PHOTO: Shutterstock
Ana Hotaling
April 17, 2019

On a recent errands-run I visited a local farm-supply store, stocking up on safflower and nyjer for the other birds I feed. As I wheeled my cart past the bins of bulk bird seed, I heard the unmistakable peeping of baby chicks. Of course I had to investigate.

In the center of the store, under a sea of heat lamps, stood more than a dozen stock tanks with assorted levels of peeping. There were Amberlinks, Golden Comets, Black Sex Links and Red Stars, all hybrid varieties with an excellent track record as backyard birds. These fluffy little babies brought a smile to my face—until I turned the corner and came across something that knocked the grin clear off.

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That something? Ignorance. Every spring, during chick days, ignorance shows itself. It’s understandable that mom-and-pop feed mills as well as national chain stores want to profit from providing the public with an assortment of chicks and related supplies. Unfortunately, just because a store sells something does not mean its employees are experts on the inventory. Most staffers at farm-supply stores are simply trying to earn a living wage, with little or no knowledge of everyday animal husbandry. Ask where you can find picks to clean frogs and you’ll probably get a confused look. Ask about the different breeds of infant poultry, and, well, caveat emptor: Let the buyer beware.

So what exactly did I see?

  • A tank of chocolate Khaki Campbell ducklings mislabeled as Pekin ducklings (which are sunshine yellow).
  • A tank of Easter Eggers mislabeled (and misspelled) as “Americanas, a common barnyard bird.” (True Ameraucanas are not common barnyard birds.)
  • A tank of golden baby chicks misidentified as Barred Rocks (Barred Rock chicks are black with creamy underbellies and a creamy white spot on their heads).
  • A tank of sandy-beige chicks misidentified as Plymouth Blues (the breed/variety is Blue Plymouth Rocks; the chicks are very similar in appearance to Barred [Plymouth] Rocks).

Mislabeling like this is sadly common. Not a single chick days has gone by without my encountering at least one incorrectly identified set of baby birds at a local feed store or farm-supply center. While I’m well versed enough in poultry breeds not to be misled by erroneous signs, not everybody is. Avoid coming home with Cornish Crosses when you were planning on Buff Orpingtons by following these suggestions.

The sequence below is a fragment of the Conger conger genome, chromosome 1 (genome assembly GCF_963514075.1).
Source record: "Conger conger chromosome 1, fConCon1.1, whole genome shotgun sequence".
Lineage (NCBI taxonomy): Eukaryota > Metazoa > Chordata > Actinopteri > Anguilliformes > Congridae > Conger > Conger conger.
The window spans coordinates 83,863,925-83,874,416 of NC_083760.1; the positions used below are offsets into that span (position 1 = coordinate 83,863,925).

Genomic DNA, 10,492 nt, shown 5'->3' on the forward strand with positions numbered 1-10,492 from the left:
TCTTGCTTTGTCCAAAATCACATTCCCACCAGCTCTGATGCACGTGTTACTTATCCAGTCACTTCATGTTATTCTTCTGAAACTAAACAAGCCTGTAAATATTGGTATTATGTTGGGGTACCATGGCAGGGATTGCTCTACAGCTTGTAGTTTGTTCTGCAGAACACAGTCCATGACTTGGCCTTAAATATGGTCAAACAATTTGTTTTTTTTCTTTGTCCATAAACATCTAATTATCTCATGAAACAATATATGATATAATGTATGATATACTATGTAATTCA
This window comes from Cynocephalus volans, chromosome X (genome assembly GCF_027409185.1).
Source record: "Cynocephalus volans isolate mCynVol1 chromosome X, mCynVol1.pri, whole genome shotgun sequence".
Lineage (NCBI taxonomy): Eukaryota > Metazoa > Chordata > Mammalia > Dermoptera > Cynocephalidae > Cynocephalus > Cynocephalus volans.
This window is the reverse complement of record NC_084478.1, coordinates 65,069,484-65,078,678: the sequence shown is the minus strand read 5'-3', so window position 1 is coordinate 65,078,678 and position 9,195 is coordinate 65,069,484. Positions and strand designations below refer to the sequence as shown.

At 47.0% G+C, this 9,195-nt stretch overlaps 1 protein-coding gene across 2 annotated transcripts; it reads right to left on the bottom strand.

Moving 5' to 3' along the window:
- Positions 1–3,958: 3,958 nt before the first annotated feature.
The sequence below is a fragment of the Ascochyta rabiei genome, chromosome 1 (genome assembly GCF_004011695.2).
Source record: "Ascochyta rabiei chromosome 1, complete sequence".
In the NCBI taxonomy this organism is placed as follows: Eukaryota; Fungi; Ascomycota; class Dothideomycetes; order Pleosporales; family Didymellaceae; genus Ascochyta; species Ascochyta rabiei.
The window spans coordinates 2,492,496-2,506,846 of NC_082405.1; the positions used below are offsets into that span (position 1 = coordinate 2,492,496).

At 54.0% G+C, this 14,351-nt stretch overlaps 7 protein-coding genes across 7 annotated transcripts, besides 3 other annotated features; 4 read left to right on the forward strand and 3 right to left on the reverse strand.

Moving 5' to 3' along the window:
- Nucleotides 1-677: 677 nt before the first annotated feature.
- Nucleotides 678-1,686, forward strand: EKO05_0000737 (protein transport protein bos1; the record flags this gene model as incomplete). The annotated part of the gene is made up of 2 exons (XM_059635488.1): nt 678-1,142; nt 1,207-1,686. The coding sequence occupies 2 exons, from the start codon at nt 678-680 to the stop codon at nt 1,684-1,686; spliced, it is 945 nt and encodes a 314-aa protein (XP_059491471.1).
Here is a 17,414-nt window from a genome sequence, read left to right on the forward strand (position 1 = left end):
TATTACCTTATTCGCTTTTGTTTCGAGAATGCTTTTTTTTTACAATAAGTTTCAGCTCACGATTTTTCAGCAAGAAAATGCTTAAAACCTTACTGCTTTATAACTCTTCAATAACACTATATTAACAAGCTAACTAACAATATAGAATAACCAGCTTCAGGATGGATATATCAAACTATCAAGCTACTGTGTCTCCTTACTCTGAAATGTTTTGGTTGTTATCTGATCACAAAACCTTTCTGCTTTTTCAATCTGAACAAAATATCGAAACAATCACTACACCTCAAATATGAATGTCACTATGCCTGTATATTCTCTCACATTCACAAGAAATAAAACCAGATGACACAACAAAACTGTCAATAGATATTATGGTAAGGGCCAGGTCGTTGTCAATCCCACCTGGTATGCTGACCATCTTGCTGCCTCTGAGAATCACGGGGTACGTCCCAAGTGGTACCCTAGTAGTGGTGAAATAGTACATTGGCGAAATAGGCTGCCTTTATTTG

chicks chicken breeds
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1. Know Your Varieties

Determine which chicken varieties you want before you head to the store. Having a specific variety of bird in mind keeps you from being overwhelmed by the assortment of chicks your store might stock. Going in knowing you are looking for Silver-Laced Wyandotte chicks, for example, keeps you on track instead of melting over every bit of baby fluff you see.

2. Know What Those Breeds Look Like

Familiarize yourself with the appearance of your desired breed’s chicks. If you want Rhode Island Reds, recognize that these chicks are auburn in color with pale-yellow chests. Looking for White-Crested Black Polish babies? Those pale-yellow chicks look like they are wearing little black vests and cream-colored pompom hats. If you can, save a photo of the chicks you want on your smartphone as a reference to use for comparison while you are at the store.

3. Know What Your Store Carries

Call the store to confirm which breeds they have in stock. Ask whoever answers to check the inventory list provided to the store by its supplying hatchery. This master list is frequently set aside and forgotten when it comes time to unbox the new arrivals, which is why tanks are often mislabeled or just marked as “assorted pullets.”

4. Know Your Desired Traits

If you haven’t decided on a specific breed or variety of bird, make a list of the traits you want in your backyard flock. Bring your list and a chicken reference book, such as Storey’s Illustrated Guide to Poultry, with you to the store. This way, you can narrow down your in-store selections according to the characteristics you desire, such as which breeds are cold hardy, which are active foragers, which are docile, which go broody and so on.

5. Know Your Store’s Shortcomings

Assume that the staff members at your farm store could just as easily be stocking cereal at a supermarket as they are stocking chick and duckling grower. If you’re lucky, your sales associate will readily admit to having limited knowledge when it comes to poultry. If you’re not so lucky, be polite as you thank your salesperson for inaccurate (or flagrantly incorrect) information, make your intended purchases, then let the store management know what transpired.

This feedback is absolutely crucial, because it might very well help your fellow flock-keepers down the road. You don’t want to discover six months after your purchase that your assorted bantam chicks are Bobwhite Quail. Why wish this on anyone else? Keeping a store informed and responsible for its poultry stock can prevent future mixups on the floor and in the barnyard.

I did my best to explain this to the daytime manager of the farm-supply store I visited. In addition to pointing out the incorrect signs, I patiently explained to her that the sales associate unpacking chicks had informed a little girl and her grandfather that the bantams she was unboxing would indeed grow up to be full-size chickens (they won’t; that’s why they are bantams) and that the “Americanas” were fantastic meat birds (Easter Eggers are layers, not broilers). I can only hope that the manager informed the entire store staff, not just this one salesperson, not to make any claims that are not backed up by fact. However, I will operate under the assumption that this won’t be the result and, unfortunately, so should you.

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